THE TWO LILY PRINCES
 DURING the next ten years France was ruled by the Dukes
of Burgundy and Bern.
The Lily Princes wished to remain at peace with
England, so they encouraged Richard II., son of the Black Prince, to ask for the hand of
little Isabelle, the daughter of
Isabelle was only ten years old, but she was a wise
little princess, who early
learned to speak with courtly ease. The English
ambassador, who had come to France
on his master's behalf, kneeling before the child,
said, "Madame, please God you
shall be our sovereign lady and Queen of England."
Whereupon the maiden answered, "If it please God and my
lord and father that I
should be Queen of England, I would be willingly, for I
have certainly been told
that I should then be a great lady."
In March 1396 Richard II. and Isabelle were married, and
a truce was then signed
which was to last for twenty-eight years. But three
years later King Richard was
deposed, and Henry Bolingbroke then became Henry IV. of
England. Isabelle was sent
back to France.
Ten years passed, and then Charles VI., being a little
better, determined that his
brother the Duke of Orleans should become regent, as
was his right. But Orleans
taxed the people so heavily that they turned to the
Duke of Burgundy, who loved
France, and cared for the rights of the citizens.
Orleans was forced to retire. Even
 king, when he was well, agreed that after all
it was better that his uncle
should again become regent. From this time, however,
the Duke of Burgundy and his
nephew, the Duke of Orleans, were rivals and hated one
Unhappily, soon after this, Philip, Duke of Burgundy,
died, and his son John the
Fearless became duke. John hated Louis of Orleans even
more than his father had
done, and was determined to become regent in his stead.
At first the Duke of Orleans proved so much more
powerful than John the Fearless
that John was persuaded to make peace with his rival.
But it was not a real peace,
though the two dukes swore to be friends, heard Mass,
and took the Sacrament
together in November 1409.
Before the winter was over, John, Duke of Burgundy,
broke his vow of friendship, and
that in a most treacherous manner.
For one evening the Duke of Orleans, after having dined
with Queen Isabelle, was
riding home, attended only by two squires and a few
servants carrying torches, when
suddenly eighteen or twenty armed men rushed out of an
alley in which they had been
hiding, and attacked the duke, shouting, "Death!
Haughty and indignant, Louis demanded what was the
matter. Then, thinking that his
name would cow the rough fellows, who had probably
mistaken him for an enemy of
their own, he said, "I am the Duke of Orleans."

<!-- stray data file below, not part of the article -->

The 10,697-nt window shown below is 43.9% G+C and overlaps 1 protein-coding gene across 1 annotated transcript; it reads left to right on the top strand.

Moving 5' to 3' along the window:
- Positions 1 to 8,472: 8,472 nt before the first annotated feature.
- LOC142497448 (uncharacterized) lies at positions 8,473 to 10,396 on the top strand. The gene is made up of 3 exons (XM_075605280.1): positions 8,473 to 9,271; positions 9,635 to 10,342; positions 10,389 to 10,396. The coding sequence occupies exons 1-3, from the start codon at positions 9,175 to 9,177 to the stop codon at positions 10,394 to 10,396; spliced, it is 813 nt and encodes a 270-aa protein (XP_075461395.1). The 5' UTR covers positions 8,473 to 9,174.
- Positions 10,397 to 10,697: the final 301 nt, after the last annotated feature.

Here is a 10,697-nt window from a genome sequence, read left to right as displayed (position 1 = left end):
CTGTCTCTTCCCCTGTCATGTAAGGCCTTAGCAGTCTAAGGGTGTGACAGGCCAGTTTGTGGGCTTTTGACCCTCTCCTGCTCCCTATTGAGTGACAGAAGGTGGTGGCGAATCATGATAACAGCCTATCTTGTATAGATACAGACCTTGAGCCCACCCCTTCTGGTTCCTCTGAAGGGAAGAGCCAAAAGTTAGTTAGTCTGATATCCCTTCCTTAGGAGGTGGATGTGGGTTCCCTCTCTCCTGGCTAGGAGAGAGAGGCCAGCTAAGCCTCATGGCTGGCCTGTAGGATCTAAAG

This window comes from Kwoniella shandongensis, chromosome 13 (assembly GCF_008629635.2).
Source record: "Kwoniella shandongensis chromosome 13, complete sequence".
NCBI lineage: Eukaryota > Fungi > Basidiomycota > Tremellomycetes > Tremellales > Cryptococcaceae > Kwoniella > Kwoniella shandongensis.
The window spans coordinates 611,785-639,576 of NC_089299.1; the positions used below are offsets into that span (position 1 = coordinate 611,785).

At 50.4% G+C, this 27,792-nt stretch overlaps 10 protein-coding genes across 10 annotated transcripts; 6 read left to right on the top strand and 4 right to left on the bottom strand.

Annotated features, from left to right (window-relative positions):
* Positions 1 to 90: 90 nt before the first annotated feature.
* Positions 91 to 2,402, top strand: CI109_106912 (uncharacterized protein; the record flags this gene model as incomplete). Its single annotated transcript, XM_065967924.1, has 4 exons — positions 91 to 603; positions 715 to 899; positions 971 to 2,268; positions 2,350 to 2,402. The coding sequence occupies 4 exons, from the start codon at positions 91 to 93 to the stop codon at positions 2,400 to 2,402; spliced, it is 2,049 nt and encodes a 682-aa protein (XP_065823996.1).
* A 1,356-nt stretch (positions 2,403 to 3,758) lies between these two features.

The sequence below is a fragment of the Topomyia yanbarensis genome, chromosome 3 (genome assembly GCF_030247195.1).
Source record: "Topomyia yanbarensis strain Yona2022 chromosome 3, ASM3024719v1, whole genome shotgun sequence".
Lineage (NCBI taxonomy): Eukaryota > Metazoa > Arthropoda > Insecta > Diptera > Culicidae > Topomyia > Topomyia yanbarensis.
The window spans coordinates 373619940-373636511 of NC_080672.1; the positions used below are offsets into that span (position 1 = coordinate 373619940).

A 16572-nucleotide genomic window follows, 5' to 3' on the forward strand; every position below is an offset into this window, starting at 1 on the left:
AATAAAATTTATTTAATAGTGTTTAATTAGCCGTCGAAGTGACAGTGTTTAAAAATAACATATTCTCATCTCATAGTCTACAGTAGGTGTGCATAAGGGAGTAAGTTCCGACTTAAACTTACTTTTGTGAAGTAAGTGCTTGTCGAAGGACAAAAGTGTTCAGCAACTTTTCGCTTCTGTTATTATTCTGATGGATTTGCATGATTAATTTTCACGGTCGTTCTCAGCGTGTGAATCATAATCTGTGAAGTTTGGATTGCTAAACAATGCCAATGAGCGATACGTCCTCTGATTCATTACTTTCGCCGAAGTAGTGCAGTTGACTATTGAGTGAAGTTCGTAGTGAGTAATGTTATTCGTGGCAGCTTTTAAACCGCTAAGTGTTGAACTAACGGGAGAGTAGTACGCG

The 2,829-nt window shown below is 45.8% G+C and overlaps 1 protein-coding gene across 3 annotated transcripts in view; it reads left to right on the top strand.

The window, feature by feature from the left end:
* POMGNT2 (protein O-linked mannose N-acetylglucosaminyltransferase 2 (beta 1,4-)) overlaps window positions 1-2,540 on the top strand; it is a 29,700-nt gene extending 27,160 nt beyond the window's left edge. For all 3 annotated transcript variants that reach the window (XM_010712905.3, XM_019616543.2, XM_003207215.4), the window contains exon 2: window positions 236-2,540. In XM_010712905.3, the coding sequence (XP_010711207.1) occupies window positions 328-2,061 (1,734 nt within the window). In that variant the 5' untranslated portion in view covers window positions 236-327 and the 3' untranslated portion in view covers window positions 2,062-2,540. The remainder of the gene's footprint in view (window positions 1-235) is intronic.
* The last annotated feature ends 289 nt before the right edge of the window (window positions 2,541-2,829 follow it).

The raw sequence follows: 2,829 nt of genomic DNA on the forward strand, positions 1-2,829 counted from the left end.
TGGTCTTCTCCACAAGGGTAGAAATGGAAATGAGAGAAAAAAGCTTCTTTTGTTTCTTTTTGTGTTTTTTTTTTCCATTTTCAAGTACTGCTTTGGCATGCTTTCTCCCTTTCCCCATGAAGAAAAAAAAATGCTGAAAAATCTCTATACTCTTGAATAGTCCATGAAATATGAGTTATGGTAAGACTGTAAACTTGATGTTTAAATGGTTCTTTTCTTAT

"It is he whom we seek," was the unexpected answer, and
in a moment the ruffians had
struck the duke to the ground and slain him.
The Duke of Burgundy did not hide that the terrible
deed had been done by his order.
After confessing it to the Duke of Berri, he mounted
his horse and, leaving Paris
behind him, rode off unhindered to Burgundy.
But he did not stay there long. If he had ridden away
for safety, he soon found he
had nothing to fear in the capital. The citizens of
Paris, who had hated the Duke
 of Orleans, were glad that he could trouble them
no more; while for the Duke
of Burgundy who had slain him, they had nothing but
gratitude. Even the poor mad
king said he was not angry with John the Fearless for
murdering his brother, but
perhaps he hardly knew what he was saying.
There was only one who really mourned the death of the
Duke of Orleans, and that was
his beautiful wife, Valentina, the lady who was always
kind to the poor weak king.
She threw herself weeping at the feet of Charles, and
demanded that her husband's
murderer should be punished. The king wept with his
"fair sister," but he had no
power to help her.
Meanwhile, the Duke of Burgundy came back to Paris, and
with him were a thousand
men-at-arms. The people greeted him with joy, shouting
lustily, "Long live the Duke
Being sure of the people, the duke, so confident he
was, then wrote his own pardon,
and easily persuaded King Charles to sign it. Charles
even received him kindly, but
warned the duke to guard himself against those who
would never forgive his crime. To
which the duke proudly answered, that "as long as he
stood in the king's good graces
he did not fear any man living."
There was certainly nothing to fear either from the
king or the people. But Queen
Isabelle had always been on good terms with the Duke of
Orleans, and the duke
determined to win her favour. In this, too, he was
successful, and through the
queen's goodwill he gained possession of Charles, the
But John the Fearless had an enemy, and that a
determined one. This was the son of
the man whom he had killed, Charles, the young Duke of
Charles had married the daughter of Bernard of
Armagnac, a count who had great power
in the south of
 France. He, along with the Duke
of Bern and other
nobles, joined the Duke of Orleans in his struggle
against John the Fearless.
As the Count of Armagnac was the leader of the Orleans
party, those who followed him
were called "Armagnacs." First one party was in power
and then the other, and for
many years the story of France is the story of the
cruel deeds done by the
Burgundians and the Armagnacs.
At length, in 1414, things began to go badly with the
Duke of Burgundy. His
followers were driven out of Paris, and even out of
their own provinces, while the
duke himself fled into Flanders, where he was forced to
make terms with the
The dauphin meanwhile was at Paris, enjoying himself
too well to give heed to the
quarrels of the nobles, and behaving as though he were